Hallaton’s Lost Chapel

The Hallaton Fieldwork Group (HFWG) have been working with ULAS archaeologists to uncover the lost chapel of St Morrell overlooking the small village of Hallaton in East Leicestershire. Excavations  have revealed the full plan of the chapel as well as the cemetery and evidence that the hillside has been used since at least the Roman period.

Pilgrim badge

The location of the chapel was unknown before research by local historian John Morison suggested it might be on Hare Pie Bank where the annual Easter Hare Pie Scramble and Bottle Kicking take place. Geophysical survey by HFWG showed a square boundary (approximately 36m across) with features inside it. Subsequent excavations have uncovered the chapel thought to be a place of pilgrimage in the medieval period and a pilgrim badge with an inscription was found within the walls of the chapel.

The excavations have identified the walls and tiled floor of the chapel as wells as fragments of stone masonry, wall plaster, tiles and lead from the windows. A number of silver pennies dating between the 12th – 16th centuries have also been found on the site indicating when the chapel was in use.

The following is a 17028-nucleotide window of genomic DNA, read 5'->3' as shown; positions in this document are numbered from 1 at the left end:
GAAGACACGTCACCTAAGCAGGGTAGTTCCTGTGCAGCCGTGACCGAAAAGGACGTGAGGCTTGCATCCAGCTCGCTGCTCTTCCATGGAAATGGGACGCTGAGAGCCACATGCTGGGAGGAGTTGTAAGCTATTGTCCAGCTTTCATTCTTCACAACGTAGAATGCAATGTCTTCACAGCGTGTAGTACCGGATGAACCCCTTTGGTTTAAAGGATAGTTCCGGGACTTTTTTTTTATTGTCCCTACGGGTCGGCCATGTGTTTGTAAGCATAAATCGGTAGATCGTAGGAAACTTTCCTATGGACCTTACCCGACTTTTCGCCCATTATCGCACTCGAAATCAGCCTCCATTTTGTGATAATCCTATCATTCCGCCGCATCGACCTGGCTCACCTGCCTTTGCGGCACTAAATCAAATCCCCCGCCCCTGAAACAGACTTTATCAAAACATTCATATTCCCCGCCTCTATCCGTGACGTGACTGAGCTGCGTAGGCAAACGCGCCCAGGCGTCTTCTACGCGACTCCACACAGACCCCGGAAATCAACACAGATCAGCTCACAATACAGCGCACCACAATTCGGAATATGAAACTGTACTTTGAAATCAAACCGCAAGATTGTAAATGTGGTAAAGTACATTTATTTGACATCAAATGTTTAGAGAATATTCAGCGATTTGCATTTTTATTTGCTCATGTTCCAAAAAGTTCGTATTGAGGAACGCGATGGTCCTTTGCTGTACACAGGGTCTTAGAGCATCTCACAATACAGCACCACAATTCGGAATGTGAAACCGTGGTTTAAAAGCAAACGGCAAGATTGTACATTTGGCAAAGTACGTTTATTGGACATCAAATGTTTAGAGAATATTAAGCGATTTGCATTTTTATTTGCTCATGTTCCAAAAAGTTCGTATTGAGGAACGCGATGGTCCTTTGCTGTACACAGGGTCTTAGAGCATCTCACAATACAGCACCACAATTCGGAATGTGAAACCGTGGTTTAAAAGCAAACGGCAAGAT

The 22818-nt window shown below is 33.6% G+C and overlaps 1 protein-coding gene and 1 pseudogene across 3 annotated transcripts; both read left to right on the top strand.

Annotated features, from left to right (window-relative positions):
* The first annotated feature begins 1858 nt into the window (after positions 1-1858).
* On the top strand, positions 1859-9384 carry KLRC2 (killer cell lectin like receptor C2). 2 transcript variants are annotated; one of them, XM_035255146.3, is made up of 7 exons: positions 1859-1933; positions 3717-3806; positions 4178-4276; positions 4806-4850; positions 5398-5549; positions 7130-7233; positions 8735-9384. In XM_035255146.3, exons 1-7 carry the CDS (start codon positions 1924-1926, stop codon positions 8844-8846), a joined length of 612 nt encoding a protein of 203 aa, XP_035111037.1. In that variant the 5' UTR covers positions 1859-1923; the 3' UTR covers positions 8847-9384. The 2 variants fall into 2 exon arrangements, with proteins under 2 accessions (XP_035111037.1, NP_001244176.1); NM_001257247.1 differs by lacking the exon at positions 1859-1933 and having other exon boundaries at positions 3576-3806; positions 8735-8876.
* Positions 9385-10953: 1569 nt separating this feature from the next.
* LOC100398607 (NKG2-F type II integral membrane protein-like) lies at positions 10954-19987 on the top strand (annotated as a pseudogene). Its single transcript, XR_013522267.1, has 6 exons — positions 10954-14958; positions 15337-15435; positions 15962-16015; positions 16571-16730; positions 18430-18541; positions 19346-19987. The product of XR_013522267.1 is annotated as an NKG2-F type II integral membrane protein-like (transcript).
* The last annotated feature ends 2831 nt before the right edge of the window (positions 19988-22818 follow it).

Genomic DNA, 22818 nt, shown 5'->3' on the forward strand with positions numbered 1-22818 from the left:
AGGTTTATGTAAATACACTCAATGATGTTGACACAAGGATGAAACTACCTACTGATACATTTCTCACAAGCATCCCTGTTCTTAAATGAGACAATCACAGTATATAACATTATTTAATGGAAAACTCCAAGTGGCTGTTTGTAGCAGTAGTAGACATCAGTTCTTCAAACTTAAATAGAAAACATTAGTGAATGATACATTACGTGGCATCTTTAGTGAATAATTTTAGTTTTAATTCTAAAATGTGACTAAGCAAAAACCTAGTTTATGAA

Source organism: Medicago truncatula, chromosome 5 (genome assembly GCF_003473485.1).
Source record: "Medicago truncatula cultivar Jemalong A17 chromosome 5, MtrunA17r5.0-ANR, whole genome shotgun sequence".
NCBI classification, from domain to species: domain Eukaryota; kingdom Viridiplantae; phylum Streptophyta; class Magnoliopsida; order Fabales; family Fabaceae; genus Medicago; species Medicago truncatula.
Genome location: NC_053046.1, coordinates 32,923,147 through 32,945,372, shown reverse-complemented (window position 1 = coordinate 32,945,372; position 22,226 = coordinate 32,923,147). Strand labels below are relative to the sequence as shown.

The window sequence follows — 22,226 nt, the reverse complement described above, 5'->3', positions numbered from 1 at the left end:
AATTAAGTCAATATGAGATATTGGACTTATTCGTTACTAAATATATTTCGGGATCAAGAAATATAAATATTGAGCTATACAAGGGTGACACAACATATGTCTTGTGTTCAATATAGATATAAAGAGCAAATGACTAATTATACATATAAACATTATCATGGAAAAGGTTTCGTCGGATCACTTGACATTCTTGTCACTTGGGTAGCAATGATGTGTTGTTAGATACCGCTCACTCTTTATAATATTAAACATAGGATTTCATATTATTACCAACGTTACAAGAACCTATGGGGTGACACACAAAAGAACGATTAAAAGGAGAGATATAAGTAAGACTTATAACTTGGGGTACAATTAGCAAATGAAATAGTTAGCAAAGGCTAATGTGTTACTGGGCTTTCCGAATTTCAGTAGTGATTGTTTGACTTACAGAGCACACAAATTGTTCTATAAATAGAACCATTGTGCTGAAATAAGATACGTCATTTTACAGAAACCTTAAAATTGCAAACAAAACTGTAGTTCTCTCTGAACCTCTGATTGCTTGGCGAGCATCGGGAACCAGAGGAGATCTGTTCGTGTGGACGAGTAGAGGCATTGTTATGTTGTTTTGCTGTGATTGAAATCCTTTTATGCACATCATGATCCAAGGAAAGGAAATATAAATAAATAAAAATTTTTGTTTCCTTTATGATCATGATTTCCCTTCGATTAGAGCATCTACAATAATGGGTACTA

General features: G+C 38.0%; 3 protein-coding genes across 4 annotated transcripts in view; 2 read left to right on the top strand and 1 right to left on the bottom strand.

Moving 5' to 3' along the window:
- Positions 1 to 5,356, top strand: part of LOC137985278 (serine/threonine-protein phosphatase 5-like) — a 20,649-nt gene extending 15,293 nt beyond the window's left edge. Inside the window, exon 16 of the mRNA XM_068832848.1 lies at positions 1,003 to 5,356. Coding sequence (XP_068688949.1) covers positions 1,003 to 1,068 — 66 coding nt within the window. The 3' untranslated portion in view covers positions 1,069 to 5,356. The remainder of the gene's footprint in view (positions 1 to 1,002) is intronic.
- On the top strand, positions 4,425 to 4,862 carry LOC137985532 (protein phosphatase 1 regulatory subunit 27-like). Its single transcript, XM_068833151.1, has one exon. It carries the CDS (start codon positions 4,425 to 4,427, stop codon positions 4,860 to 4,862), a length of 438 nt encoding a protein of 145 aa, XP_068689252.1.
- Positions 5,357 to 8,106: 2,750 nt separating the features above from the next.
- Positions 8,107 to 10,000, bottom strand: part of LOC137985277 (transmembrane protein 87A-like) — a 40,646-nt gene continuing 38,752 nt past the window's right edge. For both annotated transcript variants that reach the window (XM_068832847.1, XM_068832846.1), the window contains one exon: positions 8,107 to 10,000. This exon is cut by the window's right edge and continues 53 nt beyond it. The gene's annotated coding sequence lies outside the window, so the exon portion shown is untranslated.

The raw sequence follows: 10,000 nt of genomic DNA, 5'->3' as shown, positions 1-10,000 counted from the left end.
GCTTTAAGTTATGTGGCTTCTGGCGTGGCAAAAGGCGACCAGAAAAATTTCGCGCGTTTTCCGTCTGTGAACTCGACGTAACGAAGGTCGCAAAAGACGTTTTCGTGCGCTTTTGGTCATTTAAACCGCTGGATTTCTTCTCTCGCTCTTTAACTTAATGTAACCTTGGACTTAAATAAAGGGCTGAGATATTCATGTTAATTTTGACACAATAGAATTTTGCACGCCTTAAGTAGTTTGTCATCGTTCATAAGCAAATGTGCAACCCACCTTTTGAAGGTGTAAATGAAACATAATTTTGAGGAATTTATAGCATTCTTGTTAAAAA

Some of the medieval coins found around the chapel.

One of the most intriguing aspects of the site is the cemetery which lies on the north side. A total of 11 skeletons have been excavated (although there are likely to be more) all orientated east-west in the Christian tradition and radiocarbon dated to the 14th century. One older male was killed by a sharp weapon such as a pole axe to the head (presumably in battle). Another young male was buried in a pit with his legs raised to his chest, possibly the result of a medical condition; analysis of his teeth suggest he had suffered trauma in his early childhood. Another man and women had been buried together in the same grave, placed side by side with their arms crossed together.


Plan of the medieval cemetery and chapel


Why these people were buried here rather than in the main church in the village is unknown but it is possible that this was a special place of burial, perhaps specially reserved for pilgrims. Antiquarian William Burton mentions in 1641 that ‘Halloughton…a place of special holiness (the etymon of the name importing as much as Holy-town) so as sick folks did use to flock thither to die.’ Alternatively, they might have been refused burial in the main church, perhaps because they were criminals, foreigners or sick and diseased.



Roman remains were also found beneath the chapel including a square ditch around the site which might suggest that the hilltop was originally the site of a Roman temple – especially as it lies only a few hundred meters away from the Iron Age shrine where thousands of coins and silver objects including a Roman cavalry helmet were ritually buried. This could mean that the hilltop has been used as a special place for over 2000 years.



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